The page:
…and the meme is “bully.”
Which I think is an interesting word to use for a politician. “Bully” conjures up all the current anti-bullying campaigns that have to do with school and the playground, but politics is not the schoolyard nor are we children (we just act like them sometimes). “Bully” also plays on Christie’s bulk: the picture is of a big hulking nasty guy punching out the little kids.
But again, this is politics. Doesn’t the word also convey the idea that he’s not a wimp, that he’s a fighter? I’m talking about metaphors here, not reality; no one thinks Christie throws any literal punches. And of course, as a fat guy, Christie is actually the one who’s the more natural target of bullies—including his opponent in his first New Jersey governor’s race, Jon Corzine, whose bullying of Christie for being fat failed to win Corzine the election.
Daniel Henninger points out the contrast between the treatment of Christie for Bridegate and the winking at the far more serious bullying (although he doesn’t use that word) perpetrated by the Obama administration, Obama, and his underlings, as well as the left in general:
The Christie bonfire has burned for a week. In that same week, The Wall Street Journal reported that the FBI found nothing in the IRS’s targeting of conservative political groups that warrants criminal charges…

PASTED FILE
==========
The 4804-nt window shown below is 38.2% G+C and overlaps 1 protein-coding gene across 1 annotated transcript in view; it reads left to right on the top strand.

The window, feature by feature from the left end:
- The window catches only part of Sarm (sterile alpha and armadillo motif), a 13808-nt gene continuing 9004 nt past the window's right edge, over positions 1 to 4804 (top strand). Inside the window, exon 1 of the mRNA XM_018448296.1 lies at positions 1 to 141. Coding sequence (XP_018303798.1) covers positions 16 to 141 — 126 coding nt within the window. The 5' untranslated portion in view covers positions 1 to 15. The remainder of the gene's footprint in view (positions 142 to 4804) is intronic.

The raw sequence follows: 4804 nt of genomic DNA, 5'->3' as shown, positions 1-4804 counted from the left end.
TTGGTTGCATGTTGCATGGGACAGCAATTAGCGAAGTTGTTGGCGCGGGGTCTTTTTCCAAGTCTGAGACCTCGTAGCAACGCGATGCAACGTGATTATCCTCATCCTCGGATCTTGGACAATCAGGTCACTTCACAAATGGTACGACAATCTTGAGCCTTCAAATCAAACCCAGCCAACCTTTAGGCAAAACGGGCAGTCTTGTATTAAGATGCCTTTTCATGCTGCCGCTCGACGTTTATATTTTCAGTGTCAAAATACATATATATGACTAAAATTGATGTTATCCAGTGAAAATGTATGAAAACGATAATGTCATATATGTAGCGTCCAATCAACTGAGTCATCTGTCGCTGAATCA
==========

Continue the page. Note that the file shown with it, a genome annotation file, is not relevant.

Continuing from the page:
Thus, two of the most powerful public institutions in the U.S.—the FBI and the IRS—have concluded no harm, no foul, and the memory hole swallows the Obama administration’s successful kneecapping of the GOP’s most active members just as they prepared to participate in the 2012 presidential campaign. Many—ruined or terrified by the IRS probes—shut down. Mr. Obama won.
One may be thankful that corners of the U.S. judiciary remain intact and unintimidated. Late last week, a judge in Wisconsin slowed down what was essentially a Democratic prosecutor’s star-chamber investigation of conservative groups that supported Republican Gov. Scott Walker. A special prosecutor armed with subpoena power had been poring over the groups’ finances, while a gag order stopped the groups from saying they were his targets.
On Friday, a court quashed some of the subpoenas for lack of probable cause. That’s good, but don’t expect to see Friends of Scott Walker going on offense any time soon. Legal pistol-whippings by state prosecutors can have that effect, win or lose.
As Henninger writes earlier in the piece, this sort of thing makes Chris Christie (and/or his aides) look like Little Bo Beep.
Note also how important the legal system and the courts are to the other stories Henninger points out. People often ignore the vast effect that judicial appointments have on the way things go, but they are vital. The more the left takes over that system, the more deeply entrenched leftist thought becomes. That is one of the main reasons that the Senate recently established simple majority approval for presidential appointments; they know how overwhelmingly important this is for their agenda. The left wrote the book on “bullying”—only that’s way too mild a word for it.